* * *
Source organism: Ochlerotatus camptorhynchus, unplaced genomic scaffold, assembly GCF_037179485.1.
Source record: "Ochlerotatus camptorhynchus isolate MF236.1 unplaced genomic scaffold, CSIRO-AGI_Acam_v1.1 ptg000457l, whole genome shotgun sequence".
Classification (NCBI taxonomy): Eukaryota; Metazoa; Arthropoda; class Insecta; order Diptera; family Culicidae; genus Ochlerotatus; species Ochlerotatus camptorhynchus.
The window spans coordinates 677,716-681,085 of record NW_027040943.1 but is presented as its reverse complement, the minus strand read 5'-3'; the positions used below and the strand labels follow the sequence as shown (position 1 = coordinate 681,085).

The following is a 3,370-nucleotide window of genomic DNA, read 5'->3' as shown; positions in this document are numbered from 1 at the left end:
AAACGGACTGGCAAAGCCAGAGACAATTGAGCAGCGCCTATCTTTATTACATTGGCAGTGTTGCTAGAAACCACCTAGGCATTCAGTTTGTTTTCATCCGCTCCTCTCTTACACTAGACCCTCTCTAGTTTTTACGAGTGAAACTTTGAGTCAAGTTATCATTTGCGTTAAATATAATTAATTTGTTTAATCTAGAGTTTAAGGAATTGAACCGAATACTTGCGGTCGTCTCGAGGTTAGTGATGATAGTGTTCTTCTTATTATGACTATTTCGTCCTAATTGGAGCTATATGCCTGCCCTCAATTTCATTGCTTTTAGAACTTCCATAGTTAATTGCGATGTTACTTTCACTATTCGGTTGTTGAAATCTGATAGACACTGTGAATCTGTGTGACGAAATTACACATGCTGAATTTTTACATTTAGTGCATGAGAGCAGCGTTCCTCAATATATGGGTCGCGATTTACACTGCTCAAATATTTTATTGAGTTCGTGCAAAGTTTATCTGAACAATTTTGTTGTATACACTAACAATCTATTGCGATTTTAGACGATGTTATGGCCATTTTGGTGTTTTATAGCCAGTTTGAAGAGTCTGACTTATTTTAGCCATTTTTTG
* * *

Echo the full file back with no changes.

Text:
Source organism: Ochlerotatus camptorhynchus, unplaced genomic scaffold, assembly GCF_037179485.1.
Source record: "Ochlerotatus camptorhynchus isolate MF236.1 unplaced genomic scaffold, CSIRO-AGI_Acam_v1.1 ptg000457l, whole genome shotgun sequence".
Classification (NCBI taxonomy): Eukaryota; Metazoa; Arthropoda; class Insecta; order Diptera; family Culicidae; genus Ochlerotatus; species Ochlerotatus camptorhynchus.
The window spans coordinates 677,716-681,085 of record NW_027040943.1 but is presented as its reverse complement, the minus strand read 5'-3'; the positions used below and the strand labels follow the sequence as shown (position 1 = coordinate 681,085).

The following is a 3,370-nucleotide window of genomic DNA, read 5'->3' as shown; positions in this document are numbered from 1 at the left end:
AAACGGACTGGCAAAGCCAGAGACAATTGAGCAGCGCCTATCTTTATTACATTGGCAGTGTTGCTAGAAACCACCTAGGCATTCAGTTTGTTTTCATCCGCTCCTCTCTTACACTAGACCCTCTCTAGTTTTTACGAGTGAAACTTTGAGTCAAGTTATCATTTGCGTTAAATATAATTAATTTGTTTAATCTAGAGTTTAAGGAATTGAACCGAATACTTGCGGTCGTCTCGAGGTTAGTGATGATAGTGTTCTTCTTATTATGACTATTTCGTCCTAATTGGAGCTATATGCCTGCCCTCAATTTCATTGCTTTTAGAACTTCCATAGTTAATTGCGATGTTACTTTCACTATTCGGTTGTTGAAATCTGATAGACACTGTGAATCTGTGTGACGAAATTACACATGCTGAATTTTTACATTTAGTGCATGAGAGCAGCGTTCCTCAATATATGGGTCGCGATTTACACTGCTCAAATATTTTATTGAGTTCGTGCAAAGTTTATCTGAACAATTTTGTTGTATACACTAACAATCTATTGCGATTTTAGACGATGTTATGGCCATTTTGGTGTTTTATAGCCAGTTTGAAGAGTCTGACTTATTTTAGCCATTTTTTG